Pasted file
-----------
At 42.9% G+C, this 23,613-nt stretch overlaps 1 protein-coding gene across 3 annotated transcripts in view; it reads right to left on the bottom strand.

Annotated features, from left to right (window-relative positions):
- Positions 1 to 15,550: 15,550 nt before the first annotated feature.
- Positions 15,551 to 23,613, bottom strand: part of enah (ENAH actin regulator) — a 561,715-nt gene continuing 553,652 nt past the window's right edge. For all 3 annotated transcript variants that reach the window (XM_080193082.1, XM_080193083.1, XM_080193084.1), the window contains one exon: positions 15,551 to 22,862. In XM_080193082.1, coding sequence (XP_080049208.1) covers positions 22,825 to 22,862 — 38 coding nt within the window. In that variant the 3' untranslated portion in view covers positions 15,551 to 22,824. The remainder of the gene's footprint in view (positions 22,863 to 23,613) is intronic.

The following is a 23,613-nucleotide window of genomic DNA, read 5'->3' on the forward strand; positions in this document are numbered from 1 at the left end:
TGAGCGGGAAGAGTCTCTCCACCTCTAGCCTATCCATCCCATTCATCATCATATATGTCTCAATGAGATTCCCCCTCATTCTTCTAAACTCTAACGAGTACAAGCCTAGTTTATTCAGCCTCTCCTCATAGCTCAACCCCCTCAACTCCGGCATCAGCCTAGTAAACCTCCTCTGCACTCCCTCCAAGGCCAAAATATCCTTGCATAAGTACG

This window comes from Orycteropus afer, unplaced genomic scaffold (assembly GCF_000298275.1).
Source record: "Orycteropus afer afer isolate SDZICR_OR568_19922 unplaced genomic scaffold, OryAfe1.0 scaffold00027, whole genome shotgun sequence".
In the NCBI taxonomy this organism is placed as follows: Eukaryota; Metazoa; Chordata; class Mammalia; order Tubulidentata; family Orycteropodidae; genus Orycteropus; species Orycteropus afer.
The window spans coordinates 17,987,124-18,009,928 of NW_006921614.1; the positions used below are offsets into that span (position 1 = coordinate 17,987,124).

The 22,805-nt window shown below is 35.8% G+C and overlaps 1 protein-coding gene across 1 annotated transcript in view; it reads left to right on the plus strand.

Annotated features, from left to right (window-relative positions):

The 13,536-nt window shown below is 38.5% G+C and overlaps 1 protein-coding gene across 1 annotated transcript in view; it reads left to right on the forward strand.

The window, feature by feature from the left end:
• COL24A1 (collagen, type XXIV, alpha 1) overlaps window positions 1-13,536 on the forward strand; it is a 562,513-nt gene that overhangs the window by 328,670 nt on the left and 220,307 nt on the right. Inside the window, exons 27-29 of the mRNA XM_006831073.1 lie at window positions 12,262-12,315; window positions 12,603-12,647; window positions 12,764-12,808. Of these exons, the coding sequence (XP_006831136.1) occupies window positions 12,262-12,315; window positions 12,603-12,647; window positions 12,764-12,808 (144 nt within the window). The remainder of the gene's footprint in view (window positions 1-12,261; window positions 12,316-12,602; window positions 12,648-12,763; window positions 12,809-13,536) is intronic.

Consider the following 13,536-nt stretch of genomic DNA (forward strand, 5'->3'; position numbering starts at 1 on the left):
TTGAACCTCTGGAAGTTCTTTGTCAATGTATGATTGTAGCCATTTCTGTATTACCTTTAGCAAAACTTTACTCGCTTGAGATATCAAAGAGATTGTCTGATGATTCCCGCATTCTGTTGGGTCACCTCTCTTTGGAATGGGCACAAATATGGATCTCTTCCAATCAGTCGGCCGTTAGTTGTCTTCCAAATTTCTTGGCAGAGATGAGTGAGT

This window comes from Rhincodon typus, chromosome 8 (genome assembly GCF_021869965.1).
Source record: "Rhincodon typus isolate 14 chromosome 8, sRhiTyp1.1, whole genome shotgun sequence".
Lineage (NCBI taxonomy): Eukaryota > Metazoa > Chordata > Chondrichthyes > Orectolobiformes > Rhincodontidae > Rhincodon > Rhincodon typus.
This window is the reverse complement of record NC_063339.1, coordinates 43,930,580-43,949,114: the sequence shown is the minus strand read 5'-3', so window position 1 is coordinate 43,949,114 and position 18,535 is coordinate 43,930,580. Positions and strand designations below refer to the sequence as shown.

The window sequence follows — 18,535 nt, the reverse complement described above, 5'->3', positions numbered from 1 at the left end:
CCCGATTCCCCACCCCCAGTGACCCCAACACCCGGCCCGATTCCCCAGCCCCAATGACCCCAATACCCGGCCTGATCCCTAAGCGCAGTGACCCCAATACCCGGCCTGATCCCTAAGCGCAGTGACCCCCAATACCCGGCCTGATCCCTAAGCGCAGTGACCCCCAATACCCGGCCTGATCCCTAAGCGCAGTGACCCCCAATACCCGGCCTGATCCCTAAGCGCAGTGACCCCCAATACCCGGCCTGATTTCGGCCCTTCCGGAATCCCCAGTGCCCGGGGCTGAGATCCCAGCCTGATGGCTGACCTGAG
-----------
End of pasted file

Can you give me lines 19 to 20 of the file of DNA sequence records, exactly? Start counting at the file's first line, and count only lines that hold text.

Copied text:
Source record: "Rhincodon typus isolate 14 chromosome 8, sRhiTyp1.1, whole genome shotgun sequence".
Lineage (NCBI taxonomy): Eukaryota > Metazoa > Chordata > Chondrichthyes > Orectolobiformes > Rhincodontidae > Rhincodon > Rhincodon typus.